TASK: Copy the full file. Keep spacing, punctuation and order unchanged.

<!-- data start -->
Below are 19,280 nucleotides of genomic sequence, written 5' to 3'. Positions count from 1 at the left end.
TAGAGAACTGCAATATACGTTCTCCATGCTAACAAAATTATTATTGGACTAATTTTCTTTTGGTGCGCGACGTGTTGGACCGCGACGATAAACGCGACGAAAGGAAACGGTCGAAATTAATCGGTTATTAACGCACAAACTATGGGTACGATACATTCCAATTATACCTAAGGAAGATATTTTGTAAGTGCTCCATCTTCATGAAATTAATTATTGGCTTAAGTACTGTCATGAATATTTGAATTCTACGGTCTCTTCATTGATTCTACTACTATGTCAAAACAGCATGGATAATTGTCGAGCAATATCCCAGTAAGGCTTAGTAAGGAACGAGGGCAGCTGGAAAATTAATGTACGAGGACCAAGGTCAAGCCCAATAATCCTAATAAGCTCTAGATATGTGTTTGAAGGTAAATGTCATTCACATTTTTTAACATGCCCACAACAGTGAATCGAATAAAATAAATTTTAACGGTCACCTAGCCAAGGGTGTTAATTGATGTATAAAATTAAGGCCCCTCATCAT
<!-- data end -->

Below are 19,280 nucleotides of genomic sequence, written 5' to 3'. Positions count from 1 at the left end.
TAGAGAACTGCAATATACGTTCTCCATGCTAACAAAATTATTATTGGACTAATTTTCTTTTGGTGCGCGACGTGTTGGACCGCGACGATAAACGCGACGAAAGGAAACGGTCGAAATTAATCGGTTATTAACGCACAAACTATGGGTACGATACATTCCAATTATACCTAAGGAAGATATTTTGTAAGTGCTCCATCTTCATGAAATTAATTATTGGCTTAAGTACTGTCATGAATATTTGAATTCTACGGTCTCTTCATTGATTCTACTACTATGTCAAAACAGCATGGATAATTGTCGAGCAATATCCCAGTAAGGCTTAGTAAGGAACGAGGGCAGCTGGAAAATTAATGTACGAGGACCAAGGTCAAGCCCAATAATCCTAATAAGCTCTAGATATGTGTTTGAAGGTAAATGTCATTCACATTTTTTAACATGCCCACAACAGTGAATCGAATAAAATAAATTTTAACGGTCACCTAGCCAAGGGTGTTAATTGATGTATAAAATTAAGGCCCCTCATCAT